Percentage of Population Age 65 and Over
Ecosystem for Policy and Social Innovation
For 70 years, Costa Rica has followed a deliberate and consistent approach to social policy and human development, cultivating an ecosystem for innovation based on principles of democracy and universalism, a holistic approach to human welfare and sustainable development, and collaborative engagement. With the abolition of the military in 1948, the government turned its focus to internal security and strengthening the nation from within. This included broad investments in human welfare, such as health education and environmental protection for all people living in Costa Rica. That commitment, coupled with political stability, has enabled relative peace and social development in an otherwise volatile region.
The unique commitment to human welfare and a principle of universalism—that all people, regardless of age, income, or other differentiating factor, should have equal access to high-quality social services as a basic right—encapsulates the governing ethos and as such has been enshrined into the country’s constitution. The government and its partners seek to establish alliances with global institutions and aging experts to incorporate best practices and to implement more coordinated and robust programs that are tailored to the unique and evolving needs of Costa Rica’s aging population.
“Not only is working with government institutions important, but collaboration with NGOs and foundations are also vital to ensuring that the programs develop.”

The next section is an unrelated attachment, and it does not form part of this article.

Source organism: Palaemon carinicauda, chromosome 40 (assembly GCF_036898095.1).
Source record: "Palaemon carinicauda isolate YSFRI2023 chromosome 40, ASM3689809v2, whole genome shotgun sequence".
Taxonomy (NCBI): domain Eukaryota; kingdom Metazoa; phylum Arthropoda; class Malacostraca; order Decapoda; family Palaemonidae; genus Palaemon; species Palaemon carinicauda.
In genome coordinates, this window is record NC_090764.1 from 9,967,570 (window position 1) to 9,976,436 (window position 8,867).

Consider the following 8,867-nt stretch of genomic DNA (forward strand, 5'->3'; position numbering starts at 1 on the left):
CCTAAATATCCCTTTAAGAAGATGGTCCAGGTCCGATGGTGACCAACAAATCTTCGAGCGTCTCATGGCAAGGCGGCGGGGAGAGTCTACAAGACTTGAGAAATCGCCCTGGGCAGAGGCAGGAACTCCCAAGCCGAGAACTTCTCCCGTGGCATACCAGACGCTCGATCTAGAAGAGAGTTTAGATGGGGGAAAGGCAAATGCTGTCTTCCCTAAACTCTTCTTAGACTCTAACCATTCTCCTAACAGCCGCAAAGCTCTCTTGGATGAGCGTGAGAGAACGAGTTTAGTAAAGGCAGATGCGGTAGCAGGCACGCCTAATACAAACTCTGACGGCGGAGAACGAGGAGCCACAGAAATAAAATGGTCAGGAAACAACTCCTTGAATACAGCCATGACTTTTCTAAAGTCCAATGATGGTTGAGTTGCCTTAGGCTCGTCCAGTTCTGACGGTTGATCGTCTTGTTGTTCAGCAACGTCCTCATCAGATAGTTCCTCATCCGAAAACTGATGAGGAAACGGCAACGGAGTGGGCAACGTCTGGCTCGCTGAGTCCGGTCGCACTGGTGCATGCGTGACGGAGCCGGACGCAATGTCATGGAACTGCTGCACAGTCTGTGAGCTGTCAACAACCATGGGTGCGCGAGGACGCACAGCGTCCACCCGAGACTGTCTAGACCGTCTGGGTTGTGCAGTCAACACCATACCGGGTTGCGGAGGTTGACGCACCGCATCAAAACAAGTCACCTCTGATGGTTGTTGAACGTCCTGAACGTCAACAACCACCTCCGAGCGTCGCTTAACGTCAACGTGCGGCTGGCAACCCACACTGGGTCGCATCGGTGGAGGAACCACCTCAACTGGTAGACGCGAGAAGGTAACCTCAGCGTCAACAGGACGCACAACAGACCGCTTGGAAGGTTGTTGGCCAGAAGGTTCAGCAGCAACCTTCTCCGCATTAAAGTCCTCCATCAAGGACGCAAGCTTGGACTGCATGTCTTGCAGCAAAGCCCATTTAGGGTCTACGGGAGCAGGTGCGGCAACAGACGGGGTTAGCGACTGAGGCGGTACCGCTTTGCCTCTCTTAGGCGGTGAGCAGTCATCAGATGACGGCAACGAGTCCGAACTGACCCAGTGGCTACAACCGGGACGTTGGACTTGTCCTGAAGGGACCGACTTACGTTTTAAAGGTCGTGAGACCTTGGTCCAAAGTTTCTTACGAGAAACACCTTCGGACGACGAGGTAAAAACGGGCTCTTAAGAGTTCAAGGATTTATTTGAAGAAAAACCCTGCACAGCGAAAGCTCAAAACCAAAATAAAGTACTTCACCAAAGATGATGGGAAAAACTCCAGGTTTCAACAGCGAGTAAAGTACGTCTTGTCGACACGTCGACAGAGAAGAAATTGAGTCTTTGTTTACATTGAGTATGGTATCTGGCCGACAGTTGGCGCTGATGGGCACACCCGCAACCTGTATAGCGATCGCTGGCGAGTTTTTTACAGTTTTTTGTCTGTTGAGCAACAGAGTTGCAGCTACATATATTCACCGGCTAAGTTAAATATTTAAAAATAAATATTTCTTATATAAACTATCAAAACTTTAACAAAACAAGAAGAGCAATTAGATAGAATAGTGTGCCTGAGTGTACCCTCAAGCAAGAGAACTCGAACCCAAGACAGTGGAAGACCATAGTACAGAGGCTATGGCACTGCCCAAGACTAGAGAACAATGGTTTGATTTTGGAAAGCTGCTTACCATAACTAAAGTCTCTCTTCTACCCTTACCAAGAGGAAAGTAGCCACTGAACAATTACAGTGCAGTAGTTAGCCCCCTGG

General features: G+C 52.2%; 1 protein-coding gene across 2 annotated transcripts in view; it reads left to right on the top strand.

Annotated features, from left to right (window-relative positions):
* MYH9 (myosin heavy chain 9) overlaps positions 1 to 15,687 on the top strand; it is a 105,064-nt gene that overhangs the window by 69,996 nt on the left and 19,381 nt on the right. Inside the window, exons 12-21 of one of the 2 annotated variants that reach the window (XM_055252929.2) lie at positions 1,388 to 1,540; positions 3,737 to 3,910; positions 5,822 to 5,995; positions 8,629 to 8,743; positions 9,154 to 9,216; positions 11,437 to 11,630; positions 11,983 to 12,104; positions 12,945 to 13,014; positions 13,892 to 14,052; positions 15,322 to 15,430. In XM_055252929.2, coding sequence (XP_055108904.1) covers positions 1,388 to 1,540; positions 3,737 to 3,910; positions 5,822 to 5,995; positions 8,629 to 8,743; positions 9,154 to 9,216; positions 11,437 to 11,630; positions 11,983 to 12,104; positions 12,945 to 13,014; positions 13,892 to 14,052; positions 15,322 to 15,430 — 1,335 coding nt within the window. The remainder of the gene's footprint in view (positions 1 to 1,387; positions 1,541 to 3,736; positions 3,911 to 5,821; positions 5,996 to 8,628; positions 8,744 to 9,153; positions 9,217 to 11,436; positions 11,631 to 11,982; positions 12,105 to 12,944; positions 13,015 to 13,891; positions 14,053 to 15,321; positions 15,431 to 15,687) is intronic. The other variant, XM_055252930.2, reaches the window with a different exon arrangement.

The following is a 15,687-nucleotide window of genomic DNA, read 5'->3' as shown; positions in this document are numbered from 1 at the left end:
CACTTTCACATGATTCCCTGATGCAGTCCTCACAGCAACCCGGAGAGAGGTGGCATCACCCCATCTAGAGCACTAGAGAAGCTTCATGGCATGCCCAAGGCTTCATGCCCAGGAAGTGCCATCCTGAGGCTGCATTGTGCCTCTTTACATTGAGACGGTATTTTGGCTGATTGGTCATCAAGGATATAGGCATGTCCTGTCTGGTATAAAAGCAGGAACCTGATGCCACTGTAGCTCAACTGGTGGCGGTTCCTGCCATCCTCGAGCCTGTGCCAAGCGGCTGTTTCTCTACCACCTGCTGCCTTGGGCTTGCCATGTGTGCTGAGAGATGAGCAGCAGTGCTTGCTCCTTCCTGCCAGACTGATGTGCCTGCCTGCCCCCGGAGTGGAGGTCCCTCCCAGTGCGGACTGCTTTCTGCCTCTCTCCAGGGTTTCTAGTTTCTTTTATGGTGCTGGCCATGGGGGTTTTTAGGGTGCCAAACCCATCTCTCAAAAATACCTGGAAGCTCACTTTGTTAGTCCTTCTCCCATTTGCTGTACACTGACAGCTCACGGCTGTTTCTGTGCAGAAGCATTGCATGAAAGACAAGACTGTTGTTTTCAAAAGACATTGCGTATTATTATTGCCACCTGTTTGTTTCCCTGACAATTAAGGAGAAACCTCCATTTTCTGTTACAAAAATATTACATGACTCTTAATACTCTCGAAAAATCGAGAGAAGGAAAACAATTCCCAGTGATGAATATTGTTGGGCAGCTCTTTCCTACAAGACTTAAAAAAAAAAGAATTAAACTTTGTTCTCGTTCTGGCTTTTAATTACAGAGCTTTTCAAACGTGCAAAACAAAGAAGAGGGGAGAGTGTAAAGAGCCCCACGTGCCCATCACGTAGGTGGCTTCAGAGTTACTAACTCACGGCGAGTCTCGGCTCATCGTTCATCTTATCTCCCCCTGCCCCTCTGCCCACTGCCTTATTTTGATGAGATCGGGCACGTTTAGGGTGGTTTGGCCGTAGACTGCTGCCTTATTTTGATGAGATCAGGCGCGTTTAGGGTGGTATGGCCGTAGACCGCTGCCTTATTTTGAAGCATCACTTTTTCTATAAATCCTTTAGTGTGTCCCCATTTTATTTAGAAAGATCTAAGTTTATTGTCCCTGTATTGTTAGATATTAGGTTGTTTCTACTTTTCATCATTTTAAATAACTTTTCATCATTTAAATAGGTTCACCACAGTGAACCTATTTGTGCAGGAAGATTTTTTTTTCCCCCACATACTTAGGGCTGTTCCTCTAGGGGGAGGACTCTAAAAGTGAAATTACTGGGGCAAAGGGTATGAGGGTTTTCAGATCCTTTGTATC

– Emiliana Rivera, Director of CONAPAM
Driving Forces of Innovation and Cross-Sector Collaboration
While Costa Rica is at the leading edge on a range of aging issues, it lags in enabling the continued productive engagement of older adults, who have traditionally been supported within a family unit and by the national pension system. As the share of older adults grows, these supports are coming under strain, requiring both systemic reform and a holistic approach to enabling continued workforce participation. Programs to keep older adults productively engaged are expanding, but additional skills development and direct support will be needed as Costa Rica seeks to maintain economic competitiveness as its society ages.
According to INEC statistics which measure employment rates for the population age 60 and older (70 percent of whom are 65 or older), nearly 78 percent did not participate in the labor market. Of those employed, 7.1 percent were considered underemployed, and 70.4 percent were employed in the informal sector.
Employment Breakdown of the Older Population
Costa Rica made pioneering investments in an expansive communications infrastructure network in the 1990s. This laid a foundation for digital and technological engagement of its older population today. The government fostered “CR net,” a project to establish the connective backbone of the country serving everyone in Costa Rica, regardless of location, making it the first in the region to link to the internet. Today, Costa Rica has an 85 percent internet penetration rate, the second highest for Latin America after Chile, and is working to ensure digital inclusion across its population, including tailored programs for older adults at all four of the country’s universities. Programs are dispersed but growing, as older adults increase their demand for, and utilization of, mobile technology—particularly for social connection and health services. While private-sector participation in this space has been limited to date, local tech-focused startups are emerging due to growing market opportunities.